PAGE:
Seriously, I had an experience yesterday that was soul-shaking...
I decided to run an out and back totaling 25-27 miles on mountain trails as one of my two final, big motherfuggin' runs before my taper. Let's face it: It's hot. Scary hot, all over. I'll spare us all the lectures about global this-and-that and eco-somethin'-DeCaprio/Gore, but it's blazing out there for us all. I scoped the weather for Santa Monica, location of my planned mountain run, and saw that it was to top off at a comfortable 78f degrees on Saturday.
I arrived at the trailhead fully prepped: It was 8:45 AM, 68 degrees. I had with me my trusty Nathan pack (holds 2 liters of water), my UD handheld (20 oz) filled with Perpetuum, 5 Gus, and 3 Clif bars. Seriously: What could go wrong?
*cue creepy, decending music sting*
The first 2 1/2 hours went amazingly. My legs were strong, so strong that I had to reel in my pace quite a few times. I was drinking, fueling, singing, sailing, and when I reached my turnaround point at Will Rogers trailhead (mile 14 or so), I filled my pack and bottle, rested a minute or three, and trotted back up the steep ascents without so much as a care in the world.
*cue creepy, descending music sting*
The sun rose in the canyons and not an ounce of shade was provided. I continued along, happy as could be, sucking down fluids, muching on gels, when I felt the first blast hit:
This is the first sign of dehydration for me. Actually, the very first sign was that I'd downed about 60 ounces of fluids (with electrolytes) and hadn't peed more than once in 2 hours. The sun beamed down upon me like God's searchlight as I trotted up the steeps and glided down the descents.
My handheld went empty. "No worries", I thought, as I had at least 1 1/2 liters of water in my pack, and several bars awaiting my consumption.
Then it hit: THE heat.
Temps topped off at *92*, far above the predicted 78 degrees. I guzzled from my water pack. I revelled in the shade. At one point, I lay back and chewed on a powerbar, looking out at the mountains, smiling and humming in the shade of an Oak.
I had no idea.
Within 30 minutes more of running, my pack's water bladder emptied! I STILL hadn't peed, now at 3 1/2 hours, even with heavy fluids and electrolytes. I found myself on familiar singletrack that is rarely traversed by hikers and mountain bikers, and that's when the panic hit:
Oh MAN. I'm ALONE and starting to feel woozy.
My cell had zero reception. I thought of calling Ann to tell her to contact the rangers that I'd be looking for a ride but had no available service. My head began swimming. I downed a gel and drank down the last drop of my fluids to chase it.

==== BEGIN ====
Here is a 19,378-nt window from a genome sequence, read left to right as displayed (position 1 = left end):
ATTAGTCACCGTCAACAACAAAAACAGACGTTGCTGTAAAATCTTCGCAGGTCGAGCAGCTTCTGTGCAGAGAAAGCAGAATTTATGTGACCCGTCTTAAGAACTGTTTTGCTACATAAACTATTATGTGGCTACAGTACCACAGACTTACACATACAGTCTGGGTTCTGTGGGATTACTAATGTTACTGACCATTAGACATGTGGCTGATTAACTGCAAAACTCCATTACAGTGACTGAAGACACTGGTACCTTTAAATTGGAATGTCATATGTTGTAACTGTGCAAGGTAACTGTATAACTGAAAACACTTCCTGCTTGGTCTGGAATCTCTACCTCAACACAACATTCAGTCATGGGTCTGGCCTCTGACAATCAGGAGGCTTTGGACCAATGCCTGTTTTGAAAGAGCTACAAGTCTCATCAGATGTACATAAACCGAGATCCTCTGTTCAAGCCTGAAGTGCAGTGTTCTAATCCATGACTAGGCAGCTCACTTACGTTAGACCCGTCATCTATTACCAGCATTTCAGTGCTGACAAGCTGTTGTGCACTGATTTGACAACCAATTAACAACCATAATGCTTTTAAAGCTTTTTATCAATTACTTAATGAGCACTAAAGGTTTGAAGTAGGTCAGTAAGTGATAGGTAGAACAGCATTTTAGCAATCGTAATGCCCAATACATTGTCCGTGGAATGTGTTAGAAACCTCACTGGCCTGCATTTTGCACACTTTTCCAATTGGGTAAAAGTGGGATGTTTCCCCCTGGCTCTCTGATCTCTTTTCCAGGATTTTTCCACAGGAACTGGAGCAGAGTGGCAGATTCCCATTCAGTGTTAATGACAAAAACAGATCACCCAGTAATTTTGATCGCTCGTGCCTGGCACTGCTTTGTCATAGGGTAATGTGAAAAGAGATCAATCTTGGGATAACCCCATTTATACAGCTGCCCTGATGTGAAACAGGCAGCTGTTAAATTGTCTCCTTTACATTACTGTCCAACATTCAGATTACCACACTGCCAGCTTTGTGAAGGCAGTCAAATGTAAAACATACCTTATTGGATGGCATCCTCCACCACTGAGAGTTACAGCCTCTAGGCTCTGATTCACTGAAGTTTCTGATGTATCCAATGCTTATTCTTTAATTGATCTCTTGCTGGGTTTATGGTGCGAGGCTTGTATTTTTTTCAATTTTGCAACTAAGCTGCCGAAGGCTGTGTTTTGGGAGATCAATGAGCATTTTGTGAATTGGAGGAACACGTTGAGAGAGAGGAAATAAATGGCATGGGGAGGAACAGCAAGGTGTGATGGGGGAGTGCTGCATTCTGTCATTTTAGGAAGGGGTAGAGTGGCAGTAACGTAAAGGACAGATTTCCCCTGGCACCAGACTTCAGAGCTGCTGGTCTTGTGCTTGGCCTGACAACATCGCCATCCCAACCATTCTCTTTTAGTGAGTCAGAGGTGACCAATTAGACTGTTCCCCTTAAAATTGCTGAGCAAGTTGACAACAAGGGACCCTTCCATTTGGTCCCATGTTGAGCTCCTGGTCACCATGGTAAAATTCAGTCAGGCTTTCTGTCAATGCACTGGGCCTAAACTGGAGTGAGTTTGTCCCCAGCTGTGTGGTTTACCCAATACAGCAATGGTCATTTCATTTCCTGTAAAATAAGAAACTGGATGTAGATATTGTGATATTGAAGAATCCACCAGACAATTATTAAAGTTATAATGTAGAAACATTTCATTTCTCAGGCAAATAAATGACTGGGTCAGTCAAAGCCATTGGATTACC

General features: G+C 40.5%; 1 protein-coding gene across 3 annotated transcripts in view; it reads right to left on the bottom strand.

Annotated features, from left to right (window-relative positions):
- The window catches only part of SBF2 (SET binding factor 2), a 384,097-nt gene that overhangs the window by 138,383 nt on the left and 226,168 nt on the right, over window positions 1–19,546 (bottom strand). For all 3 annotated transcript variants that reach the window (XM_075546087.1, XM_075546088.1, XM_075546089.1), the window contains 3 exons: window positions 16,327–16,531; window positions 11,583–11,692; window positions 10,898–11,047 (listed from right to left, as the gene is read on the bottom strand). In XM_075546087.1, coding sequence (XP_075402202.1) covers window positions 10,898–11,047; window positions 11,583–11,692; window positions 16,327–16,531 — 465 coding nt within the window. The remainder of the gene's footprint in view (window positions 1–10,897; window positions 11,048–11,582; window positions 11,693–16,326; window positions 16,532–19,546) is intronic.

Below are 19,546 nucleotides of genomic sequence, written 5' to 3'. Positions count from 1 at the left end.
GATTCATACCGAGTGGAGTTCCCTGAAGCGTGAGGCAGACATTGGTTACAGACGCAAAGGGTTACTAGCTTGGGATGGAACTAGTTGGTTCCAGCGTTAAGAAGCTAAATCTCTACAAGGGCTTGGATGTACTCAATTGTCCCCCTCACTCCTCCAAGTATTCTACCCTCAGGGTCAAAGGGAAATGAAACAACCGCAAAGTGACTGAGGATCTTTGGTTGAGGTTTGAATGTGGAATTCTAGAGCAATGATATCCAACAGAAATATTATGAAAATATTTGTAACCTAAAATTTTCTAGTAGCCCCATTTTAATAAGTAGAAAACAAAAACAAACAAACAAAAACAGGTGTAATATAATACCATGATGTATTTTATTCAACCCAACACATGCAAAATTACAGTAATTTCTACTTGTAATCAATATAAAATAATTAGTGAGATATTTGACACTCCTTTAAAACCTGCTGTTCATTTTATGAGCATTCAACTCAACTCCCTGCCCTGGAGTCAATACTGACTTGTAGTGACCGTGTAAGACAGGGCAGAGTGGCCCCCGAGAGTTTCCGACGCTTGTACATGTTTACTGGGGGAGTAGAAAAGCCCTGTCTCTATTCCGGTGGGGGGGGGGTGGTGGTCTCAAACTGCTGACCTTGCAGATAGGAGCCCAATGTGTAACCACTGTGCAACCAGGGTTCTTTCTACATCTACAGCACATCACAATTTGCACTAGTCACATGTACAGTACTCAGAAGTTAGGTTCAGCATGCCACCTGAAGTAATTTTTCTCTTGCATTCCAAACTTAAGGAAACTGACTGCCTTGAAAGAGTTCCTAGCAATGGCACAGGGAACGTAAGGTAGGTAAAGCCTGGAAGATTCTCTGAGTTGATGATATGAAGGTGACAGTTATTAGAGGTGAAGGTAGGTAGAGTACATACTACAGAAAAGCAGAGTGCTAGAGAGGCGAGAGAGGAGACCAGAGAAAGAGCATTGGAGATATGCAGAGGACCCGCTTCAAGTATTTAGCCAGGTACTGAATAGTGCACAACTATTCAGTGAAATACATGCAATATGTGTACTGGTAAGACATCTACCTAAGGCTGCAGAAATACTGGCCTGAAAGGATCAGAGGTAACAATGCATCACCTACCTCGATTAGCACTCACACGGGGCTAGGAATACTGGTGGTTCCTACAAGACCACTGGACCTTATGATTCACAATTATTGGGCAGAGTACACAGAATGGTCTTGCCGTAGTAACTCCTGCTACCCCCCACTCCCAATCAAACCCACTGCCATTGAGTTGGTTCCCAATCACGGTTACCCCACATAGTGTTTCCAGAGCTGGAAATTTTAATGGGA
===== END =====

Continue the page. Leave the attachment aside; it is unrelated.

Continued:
I was confused an irrational. Whenever I opened my mouth to talk myself down, I slurred my words and couldn't think of others. I remember consciously thinking about being airlifted, about IV fluids, about collapsing in a heap on the trail to be found dead days later.
Then, I slapped myself out of it and faced the reality: I had 4 miles left. I had been running for 4+ hours and had several more to go, no water, and in this heat, I knew few hikers/cyclists would be out. Without water in the next 30 minutes, I'd be screwed.
Press on, Russ. Press on, I told myself.
I kept hiking/shuffling.
My lips were dried like raisins. I emerged from the singletrack to the familiar jeep trails, hoping to find help. No one. A single biker loomed in the distance. I screamed, "HEY!". He turned his head, paused, and pedalled on over a ridge.
Shit, Russ. Press on.
I focused only on left, right, repeat. Other negative thoughts treaded water outside my mind, but I pushed them aside and focused on the matter at hand: Find hikers, get water, get to the trailhead, kick my own ass for not being prepared.
I tromped down a loooooong series of switchbacks and came to a junction where I knew I'd find some sign of life...and I DID! I saw a handsome man about 200 yards ahead.
"Hey! HEY! i'm behind you!!!!!" I rasped, at the top of my lungs.
I sprinted up the trail and saw a group of 5 hikers with him about 20 yards ahead.
They paused, and then I remembered the magic word that captures any human being's attention.
The incredibly sweet family on a day hike supplied me with 2, 16 oz water bottles and well-wishes. I assured them I was going to be fine (I was sure I was lying) and sent them on their way down a different trail.
1.25, VERY EXPOSED MILES, to go.
I ascended the jeep road, more coherent but exhausted (the bars in my pack sounded less than satisfying) when a hiker approached. I weighed the option of asking him to get a ranger, but then, he offered me his water.
His name was Adrian; a young guy on vacation from Seattle, who was on a day hike. He poured his water into my handheld and kept my attention, letting me hear his history as an athlete, understanding of my situation, and awe at what I'd accomplished for the day. Then, he muttered those magic words I had no idea I needed to hear:
"Do you want some juice?"
I imagine my eyes shot out from my head when he asked. I guzzled down his "fruit juice" box, chatted with him a few minutes longer, and suddenly, I felt like myself for the 1st time in an hour. I stood and said, "I gotta move on."
Adrian shook my hand and smiled. "No problem, dude. Karma. It's all downhill from here."
My brain recovering, I replied, "Next time, it will be me helping you. Promise."
I (painfully) shuffled my way to my car where I refilled my water bottle, drank my carb-replacement mix, and sat in the shade. And lost my iPod Shuffle. Meh. They still sell 'em. No biggy.
I learned many lessons that day, about myself, about being over-prepared for long runs, and about the amazing brotherhood that is humankind.
To the man that sat with me on the trail, comforting me, keeping a watchful eye, I say to you, from the bottom of my soul, thank you. And I quote from Rocky 2:
"YO ADRIAN! I DID IT!"